In the last few years, bariatric surgeries have been showing good results for weight loss. These surgeries have not only helped patients with reducing their weight but have also helped in reversing their type 2 diabetes. According to Ali Tavakkoli, MD and Co-director of the Weight Management and Metabolic Surgery Center at BWH, with several advancements and improvements in lifestyle and remission of diabetes, the number of patients who are opting for these surgeries is comparatively quite low. This has resulted in a collaboration between a team of Brigham and Women’s Hospital and Tavakkoli in order to find out a less invasive however an effective type of treatment so as to reverse the condition of type 2 diabetes.
The team of researchers are focusing on introducing a new way which will offer similar benefits as surgery and which may have wider applications and appeal. A paper which was recently published in Nature Materials stated that the results of a preclinical study in which an oral drug was given to rats so as to deliver a substance that will temporary coat the intestine to further prevent the contact of nutrient with the lining inside the proximal bowel and then avoid the post meal spikes in the levels of blood sugar.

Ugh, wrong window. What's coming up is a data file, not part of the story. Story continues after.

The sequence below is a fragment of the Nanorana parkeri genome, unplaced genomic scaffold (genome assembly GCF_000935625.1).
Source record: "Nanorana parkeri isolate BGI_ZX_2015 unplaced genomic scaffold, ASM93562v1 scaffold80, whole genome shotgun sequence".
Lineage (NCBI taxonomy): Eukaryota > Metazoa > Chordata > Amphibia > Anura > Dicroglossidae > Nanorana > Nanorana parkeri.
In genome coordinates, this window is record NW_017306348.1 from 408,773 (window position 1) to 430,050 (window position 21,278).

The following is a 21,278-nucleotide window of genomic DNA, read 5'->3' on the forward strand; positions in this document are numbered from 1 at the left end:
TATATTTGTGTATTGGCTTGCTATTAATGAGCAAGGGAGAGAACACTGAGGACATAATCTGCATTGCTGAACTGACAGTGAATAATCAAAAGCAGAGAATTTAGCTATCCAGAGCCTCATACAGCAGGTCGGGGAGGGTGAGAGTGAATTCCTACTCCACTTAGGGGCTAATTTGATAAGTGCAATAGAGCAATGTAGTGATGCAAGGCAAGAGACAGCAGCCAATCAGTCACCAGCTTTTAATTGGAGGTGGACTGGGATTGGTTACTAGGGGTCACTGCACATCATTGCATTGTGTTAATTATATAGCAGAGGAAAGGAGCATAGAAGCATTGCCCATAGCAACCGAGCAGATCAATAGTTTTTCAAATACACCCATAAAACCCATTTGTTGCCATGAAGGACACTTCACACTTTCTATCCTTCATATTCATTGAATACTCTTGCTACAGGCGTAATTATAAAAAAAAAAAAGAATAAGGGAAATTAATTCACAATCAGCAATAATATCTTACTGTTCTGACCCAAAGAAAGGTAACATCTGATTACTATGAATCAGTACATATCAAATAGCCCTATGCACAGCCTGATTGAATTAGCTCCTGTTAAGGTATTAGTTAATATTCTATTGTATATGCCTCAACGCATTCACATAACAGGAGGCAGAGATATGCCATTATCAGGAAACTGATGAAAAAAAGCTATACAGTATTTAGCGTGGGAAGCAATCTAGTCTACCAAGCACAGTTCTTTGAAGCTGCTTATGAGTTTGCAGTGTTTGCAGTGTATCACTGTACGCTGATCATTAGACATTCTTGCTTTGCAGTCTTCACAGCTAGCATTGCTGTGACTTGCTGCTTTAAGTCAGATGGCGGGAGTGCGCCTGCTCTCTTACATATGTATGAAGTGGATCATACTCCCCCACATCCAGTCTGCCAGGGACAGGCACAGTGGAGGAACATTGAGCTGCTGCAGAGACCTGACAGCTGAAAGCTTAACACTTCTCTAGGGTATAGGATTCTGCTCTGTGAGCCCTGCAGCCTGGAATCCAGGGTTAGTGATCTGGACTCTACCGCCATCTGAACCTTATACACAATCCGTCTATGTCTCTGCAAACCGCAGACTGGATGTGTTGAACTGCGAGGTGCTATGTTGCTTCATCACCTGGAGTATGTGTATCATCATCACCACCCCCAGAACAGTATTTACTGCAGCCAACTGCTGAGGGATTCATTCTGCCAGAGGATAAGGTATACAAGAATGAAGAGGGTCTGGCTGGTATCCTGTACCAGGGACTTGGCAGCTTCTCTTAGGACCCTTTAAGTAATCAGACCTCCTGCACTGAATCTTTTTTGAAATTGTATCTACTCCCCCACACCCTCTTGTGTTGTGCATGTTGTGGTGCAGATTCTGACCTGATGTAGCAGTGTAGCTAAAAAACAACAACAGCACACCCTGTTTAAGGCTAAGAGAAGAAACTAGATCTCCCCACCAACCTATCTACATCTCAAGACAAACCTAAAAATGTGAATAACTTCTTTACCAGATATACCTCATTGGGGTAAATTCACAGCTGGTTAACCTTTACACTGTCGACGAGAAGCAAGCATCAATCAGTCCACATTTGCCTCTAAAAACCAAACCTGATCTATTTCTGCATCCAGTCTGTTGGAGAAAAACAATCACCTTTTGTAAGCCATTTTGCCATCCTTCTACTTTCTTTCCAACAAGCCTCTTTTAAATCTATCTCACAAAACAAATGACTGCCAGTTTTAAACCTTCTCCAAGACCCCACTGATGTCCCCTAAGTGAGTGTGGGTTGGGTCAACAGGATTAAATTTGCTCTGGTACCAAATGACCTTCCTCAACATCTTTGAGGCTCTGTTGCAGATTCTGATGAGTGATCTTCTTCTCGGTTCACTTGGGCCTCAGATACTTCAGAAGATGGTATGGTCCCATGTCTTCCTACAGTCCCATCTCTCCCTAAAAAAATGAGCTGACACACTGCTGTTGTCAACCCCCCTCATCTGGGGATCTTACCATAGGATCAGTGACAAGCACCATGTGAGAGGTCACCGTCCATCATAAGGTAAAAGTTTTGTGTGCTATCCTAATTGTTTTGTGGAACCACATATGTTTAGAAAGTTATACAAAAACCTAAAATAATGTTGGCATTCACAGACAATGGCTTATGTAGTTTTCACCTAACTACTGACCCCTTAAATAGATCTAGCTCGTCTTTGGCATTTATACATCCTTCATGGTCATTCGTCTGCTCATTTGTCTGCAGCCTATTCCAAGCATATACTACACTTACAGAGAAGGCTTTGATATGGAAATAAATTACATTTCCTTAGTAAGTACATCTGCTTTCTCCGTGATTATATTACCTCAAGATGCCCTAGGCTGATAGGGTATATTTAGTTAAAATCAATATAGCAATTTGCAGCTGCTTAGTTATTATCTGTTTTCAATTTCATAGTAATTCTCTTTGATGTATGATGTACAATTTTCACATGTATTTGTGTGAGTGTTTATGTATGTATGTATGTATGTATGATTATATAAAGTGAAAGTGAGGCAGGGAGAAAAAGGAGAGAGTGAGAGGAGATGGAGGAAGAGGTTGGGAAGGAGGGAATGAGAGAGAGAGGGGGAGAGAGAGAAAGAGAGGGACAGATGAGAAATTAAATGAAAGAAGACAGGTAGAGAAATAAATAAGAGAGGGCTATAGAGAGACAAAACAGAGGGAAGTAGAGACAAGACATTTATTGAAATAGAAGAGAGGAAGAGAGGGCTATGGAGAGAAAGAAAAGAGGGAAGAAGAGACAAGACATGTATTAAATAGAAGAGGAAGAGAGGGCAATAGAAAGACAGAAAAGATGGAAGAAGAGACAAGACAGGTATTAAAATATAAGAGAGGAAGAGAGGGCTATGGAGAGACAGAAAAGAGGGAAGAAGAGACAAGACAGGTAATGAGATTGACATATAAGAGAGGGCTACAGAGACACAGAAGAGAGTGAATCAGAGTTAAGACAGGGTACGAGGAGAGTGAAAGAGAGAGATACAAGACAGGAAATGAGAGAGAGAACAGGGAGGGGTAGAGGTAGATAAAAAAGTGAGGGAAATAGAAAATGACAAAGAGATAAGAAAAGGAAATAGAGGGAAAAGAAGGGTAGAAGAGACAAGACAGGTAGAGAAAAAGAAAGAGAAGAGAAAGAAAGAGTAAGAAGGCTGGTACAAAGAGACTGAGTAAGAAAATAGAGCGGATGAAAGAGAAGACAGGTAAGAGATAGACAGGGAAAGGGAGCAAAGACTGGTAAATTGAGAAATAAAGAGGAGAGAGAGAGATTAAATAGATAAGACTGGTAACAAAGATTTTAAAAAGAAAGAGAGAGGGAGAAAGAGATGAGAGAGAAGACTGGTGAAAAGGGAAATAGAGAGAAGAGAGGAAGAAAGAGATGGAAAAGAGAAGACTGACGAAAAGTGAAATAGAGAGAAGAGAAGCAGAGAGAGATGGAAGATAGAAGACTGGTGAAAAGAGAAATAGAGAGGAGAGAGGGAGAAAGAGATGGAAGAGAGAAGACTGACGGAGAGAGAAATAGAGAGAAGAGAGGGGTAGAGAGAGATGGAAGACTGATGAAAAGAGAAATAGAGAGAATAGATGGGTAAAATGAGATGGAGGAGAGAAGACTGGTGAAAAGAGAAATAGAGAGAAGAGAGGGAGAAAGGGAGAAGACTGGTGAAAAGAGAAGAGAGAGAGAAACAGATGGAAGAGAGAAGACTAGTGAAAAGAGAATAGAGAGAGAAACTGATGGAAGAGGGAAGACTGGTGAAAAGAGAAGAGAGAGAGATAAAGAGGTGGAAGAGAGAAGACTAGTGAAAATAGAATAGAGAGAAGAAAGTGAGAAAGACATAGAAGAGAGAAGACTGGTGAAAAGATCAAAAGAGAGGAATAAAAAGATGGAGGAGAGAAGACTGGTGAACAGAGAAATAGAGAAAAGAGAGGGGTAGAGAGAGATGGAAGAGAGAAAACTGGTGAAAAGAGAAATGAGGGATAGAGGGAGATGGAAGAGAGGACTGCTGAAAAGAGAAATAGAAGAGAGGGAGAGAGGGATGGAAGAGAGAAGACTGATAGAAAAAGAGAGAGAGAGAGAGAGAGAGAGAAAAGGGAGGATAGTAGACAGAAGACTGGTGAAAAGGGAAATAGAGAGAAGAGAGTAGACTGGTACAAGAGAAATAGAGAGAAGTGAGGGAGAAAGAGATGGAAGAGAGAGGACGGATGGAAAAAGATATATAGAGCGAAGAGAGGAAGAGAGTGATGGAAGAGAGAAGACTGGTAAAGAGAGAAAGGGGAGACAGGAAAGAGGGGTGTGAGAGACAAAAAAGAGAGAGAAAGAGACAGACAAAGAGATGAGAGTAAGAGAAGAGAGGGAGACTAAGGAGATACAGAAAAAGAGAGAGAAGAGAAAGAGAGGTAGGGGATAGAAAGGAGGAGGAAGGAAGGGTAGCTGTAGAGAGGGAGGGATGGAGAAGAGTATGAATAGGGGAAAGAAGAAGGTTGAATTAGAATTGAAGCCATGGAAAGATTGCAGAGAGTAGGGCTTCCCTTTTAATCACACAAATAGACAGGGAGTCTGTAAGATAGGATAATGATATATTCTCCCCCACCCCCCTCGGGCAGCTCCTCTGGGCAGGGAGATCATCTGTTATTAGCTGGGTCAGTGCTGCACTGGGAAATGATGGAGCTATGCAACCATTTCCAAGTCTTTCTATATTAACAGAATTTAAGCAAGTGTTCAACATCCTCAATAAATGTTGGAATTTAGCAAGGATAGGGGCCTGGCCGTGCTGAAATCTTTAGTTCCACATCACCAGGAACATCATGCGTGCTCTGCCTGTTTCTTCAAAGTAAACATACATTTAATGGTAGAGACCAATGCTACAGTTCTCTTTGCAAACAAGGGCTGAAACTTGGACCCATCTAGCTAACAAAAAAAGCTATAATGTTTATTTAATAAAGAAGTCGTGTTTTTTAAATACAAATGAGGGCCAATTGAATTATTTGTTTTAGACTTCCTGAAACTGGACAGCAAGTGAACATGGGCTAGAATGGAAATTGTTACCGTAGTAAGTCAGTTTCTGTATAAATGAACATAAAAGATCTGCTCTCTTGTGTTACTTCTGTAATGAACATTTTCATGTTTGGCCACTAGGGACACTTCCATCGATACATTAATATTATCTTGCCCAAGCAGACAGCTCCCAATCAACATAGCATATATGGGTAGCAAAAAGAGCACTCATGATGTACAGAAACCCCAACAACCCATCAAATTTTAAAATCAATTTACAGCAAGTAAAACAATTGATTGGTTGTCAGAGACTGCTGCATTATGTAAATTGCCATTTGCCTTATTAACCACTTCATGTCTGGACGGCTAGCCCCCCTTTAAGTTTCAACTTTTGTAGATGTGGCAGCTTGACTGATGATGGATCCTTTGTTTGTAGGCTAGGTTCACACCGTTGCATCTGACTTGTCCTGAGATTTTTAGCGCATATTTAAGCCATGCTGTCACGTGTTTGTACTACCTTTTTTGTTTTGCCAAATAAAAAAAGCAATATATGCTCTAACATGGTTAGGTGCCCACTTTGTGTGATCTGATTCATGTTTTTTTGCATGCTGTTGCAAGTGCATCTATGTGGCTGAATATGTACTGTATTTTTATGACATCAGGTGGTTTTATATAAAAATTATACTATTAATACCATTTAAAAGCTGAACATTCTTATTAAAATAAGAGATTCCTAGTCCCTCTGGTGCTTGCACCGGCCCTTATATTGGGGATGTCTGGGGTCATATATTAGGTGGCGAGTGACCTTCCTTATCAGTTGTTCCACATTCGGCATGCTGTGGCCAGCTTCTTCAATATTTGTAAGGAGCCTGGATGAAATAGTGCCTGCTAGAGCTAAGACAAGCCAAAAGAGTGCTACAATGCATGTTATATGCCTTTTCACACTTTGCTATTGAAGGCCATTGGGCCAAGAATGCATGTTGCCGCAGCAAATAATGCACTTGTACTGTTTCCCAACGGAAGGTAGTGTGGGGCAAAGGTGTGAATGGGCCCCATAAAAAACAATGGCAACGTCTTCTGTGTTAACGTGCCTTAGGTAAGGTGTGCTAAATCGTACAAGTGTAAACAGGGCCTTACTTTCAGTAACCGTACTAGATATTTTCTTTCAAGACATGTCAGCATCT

The team further stated that the members looked for a starting material which will just have the right properties in order to adhere to the small intestine and further dissolve within a few hours. The team has finalized a substance, which as known as sucralfate. This substance is an FDA approved drug and is being used extensively in the treatment of gastrointestinal ulcers. The pill that has been developed by a bioengineering approach has good adhesion properties and can further nicely attach to the guy in the preclinical model.